Mediation of cyclothiazide induced epileptiform activity in hippocampal neurons by extrasynaptic GABAA receptors
演題番号 : P3-n26
Yajie Sun:1 Shuzhen Kong:1,2 Gong Chen:3 Yun Wang:1,2
1:Institutes of Brain Science and State Key Laboratory of Medical Neurobiology, Fudan University, Shanghai, China 2:Research Centre of Medicinal Chemistry and Chemical Biology, Chongqing Technology and Business University, Chongqing, China 3:Department of Biology, Huck Institutes of Life Sciences, Pennsylvania State University, University Park, USA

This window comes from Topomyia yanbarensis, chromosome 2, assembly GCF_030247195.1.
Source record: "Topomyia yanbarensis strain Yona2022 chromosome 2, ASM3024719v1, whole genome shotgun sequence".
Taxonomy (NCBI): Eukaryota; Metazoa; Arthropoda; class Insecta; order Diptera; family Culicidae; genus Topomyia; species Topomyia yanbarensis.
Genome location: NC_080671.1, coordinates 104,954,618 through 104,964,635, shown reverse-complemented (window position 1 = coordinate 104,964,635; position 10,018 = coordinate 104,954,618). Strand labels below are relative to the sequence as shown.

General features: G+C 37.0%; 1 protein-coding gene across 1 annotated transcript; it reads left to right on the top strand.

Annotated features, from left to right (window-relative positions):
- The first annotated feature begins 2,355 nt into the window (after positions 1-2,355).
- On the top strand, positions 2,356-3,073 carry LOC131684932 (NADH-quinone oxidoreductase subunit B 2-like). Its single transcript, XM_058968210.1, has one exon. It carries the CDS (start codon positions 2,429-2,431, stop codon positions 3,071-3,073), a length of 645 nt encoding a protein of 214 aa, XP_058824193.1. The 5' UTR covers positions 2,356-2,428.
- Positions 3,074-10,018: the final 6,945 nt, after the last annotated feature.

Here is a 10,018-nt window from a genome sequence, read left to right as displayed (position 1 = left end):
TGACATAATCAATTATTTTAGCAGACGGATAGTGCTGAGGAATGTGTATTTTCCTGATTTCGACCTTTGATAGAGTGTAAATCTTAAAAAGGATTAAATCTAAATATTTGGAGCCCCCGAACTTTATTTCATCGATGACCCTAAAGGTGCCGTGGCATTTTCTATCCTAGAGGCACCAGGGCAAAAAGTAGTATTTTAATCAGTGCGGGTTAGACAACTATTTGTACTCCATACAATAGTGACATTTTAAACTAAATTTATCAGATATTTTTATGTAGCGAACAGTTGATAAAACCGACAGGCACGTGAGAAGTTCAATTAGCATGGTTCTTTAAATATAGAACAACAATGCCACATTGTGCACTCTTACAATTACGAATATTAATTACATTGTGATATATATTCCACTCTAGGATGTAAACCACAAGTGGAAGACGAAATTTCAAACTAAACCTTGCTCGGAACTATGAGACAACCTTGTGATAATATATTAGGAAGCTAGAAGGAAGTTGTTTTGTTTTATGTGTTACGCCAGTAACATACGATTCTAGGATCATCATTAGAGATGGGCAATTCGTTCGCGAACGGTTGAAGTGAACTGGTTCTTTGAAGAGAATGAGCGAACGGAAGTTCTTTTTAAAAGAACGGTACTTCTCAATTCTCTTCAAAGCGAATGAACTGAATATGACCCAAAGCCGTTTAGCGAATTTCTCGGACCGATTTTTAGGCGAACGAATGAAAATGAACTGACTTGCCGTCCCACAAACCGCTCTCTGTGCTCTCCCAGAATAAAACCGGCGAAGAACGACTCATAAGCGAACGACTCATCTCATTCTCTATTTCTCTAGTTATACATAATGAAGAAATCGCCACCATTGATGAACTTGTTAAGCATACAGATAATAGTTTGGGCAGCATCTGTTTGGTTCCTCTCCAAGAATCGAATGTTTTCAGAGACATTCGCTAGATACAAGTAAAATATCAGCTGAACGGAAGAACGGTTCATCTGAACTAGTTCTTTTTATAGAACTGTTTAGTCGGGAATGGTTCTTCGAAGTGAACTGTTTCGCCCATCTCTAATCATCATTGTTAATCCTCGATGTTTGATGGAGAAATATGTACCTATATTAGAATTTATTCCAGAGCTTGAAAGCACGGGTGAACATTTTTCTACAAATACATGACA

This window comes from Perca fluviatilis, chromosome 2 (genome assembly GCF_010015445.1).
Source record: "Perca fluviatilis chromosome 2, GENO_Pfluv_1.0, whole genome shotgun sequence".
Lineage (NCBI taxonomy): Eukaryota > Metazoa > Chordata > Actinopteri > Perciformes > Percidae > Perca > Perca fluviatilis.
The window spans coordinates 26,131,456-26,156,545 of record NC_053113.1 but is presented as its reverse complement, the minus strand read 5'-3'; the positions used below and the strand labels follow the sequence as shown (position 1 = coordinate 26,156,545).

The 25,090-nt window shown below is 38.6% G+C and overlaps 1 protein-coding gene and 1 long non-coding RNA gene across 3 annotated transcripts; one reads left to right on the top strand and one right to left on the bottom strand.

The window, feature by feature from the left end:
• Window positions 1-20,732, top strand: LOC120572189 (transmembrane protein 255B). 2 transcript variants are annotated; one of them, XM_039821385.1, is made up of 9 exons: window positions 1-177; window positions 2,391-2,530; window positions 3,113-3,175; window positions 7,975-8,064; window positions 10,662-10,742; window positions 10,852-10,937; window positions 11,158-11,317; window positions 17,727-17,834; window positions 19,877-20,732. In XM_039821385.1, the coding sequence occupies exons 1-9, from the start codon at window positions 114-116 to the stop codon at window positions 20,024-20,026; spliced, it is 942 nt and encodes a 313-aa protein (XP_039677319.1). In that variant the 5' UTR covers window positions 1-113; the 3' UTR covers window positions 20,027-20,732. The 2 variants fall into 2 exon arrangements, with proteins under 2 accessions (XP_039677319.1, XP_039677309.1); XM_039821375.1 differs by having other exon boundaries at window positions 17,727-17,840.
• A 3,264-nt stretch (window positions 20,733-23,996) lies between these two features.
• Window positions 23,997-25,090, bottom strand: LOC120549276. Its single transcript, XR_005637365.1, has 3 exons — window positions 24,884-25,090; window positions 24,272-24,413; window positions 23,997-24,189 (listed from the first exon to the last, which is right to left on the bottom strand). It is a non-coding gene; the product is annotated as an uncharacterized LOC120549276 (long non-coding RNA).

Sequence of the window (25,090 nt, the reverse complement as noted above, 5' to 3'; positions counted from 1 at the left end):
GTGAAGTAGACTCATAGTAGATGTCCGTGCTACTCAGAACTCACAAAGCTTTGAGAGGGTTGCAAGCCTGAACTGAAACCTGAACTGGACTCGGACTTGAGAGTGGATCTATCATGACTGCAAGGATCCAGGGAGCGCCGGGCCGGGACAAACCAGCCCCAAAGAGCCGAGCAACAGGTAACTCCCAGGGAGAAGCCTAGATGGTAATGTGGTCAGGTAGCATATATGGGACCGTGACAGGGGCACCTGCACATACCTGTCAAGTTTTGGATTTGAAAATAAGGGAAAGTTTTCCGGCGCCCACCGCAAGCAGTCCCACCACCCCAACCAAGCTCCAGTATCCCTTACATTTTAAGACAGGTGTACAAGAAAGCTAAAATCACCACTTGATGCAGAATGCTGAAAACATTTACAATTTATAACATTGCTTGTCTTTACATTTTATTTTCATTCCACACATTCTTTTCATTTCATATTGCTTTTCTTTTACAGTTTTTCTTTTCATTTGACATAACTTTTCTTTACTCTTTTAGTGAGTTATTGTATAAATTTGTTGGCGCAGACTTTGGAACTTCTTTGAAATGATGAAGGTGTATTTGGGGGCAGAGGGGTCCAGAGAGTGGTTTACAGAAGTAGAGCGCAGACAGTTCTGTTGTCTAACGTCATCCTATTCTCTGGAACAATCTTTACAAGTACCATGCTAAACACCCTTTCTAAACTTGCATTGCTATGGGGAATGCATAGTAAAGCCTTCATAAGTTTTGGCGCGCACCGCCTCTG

Previous work from our laboratories has shown that cyclothiazide (CTZ) induces seizure behavior in freely moving rats (Kong et al., 2007) and epileptiform activity in hippocampal neurons, which is accompanied by a selective downregulation of extrasynaptic GABAA receptors (Qi et al., 2006a, 2006b). We further studied whether downregulation of extrasynaptic GABAA receptor mediated tonic inhibition is important to the formation of this epileptiform activity, by using a selective extrasynaptic GABAA receptor agonist THIP (Gaboxadol) and extrasynaptic GABAA receptor overexpression. In hippocampal culture, chronic treatment of hippocampal cultures with CTZ induces epileptiform activity in ~80% of neurons. After simultaneous chronic treatment of cultures with CTZ and THIP, the percentage of neurons showing epileptiform activity was reduced to ~40%. Meanwhile, our preliminary data indicated that CTZ induced bursting was reduced in neurons transfected with α6/β3/δ subunits of GABAA receptor.In anaesthetized rats, CTZ dose-dependently (1 and 5 micromol i.c.v. at 5 microlitre), induced epileptiform activity characterized by progressing of multiple population spike peaks, spontaneous spiking, and synchronized epileptiform bursts. When the stable synchronized epileptiform bursts established, low doses of THIP (2 and 4 mg/kg) was administrated intravenously, which reversibly inhibited CTZ induced bursting activity in majority of the rats tested.In conclusion, our results demonstrate that enhancement of the activity of extrasynaptic GABAA receptors significantly decrease the robustness of previously established epileptiform activity which suggest that extrasynaptic GABAA receptors might be a prominent drug target for anticonvulsant.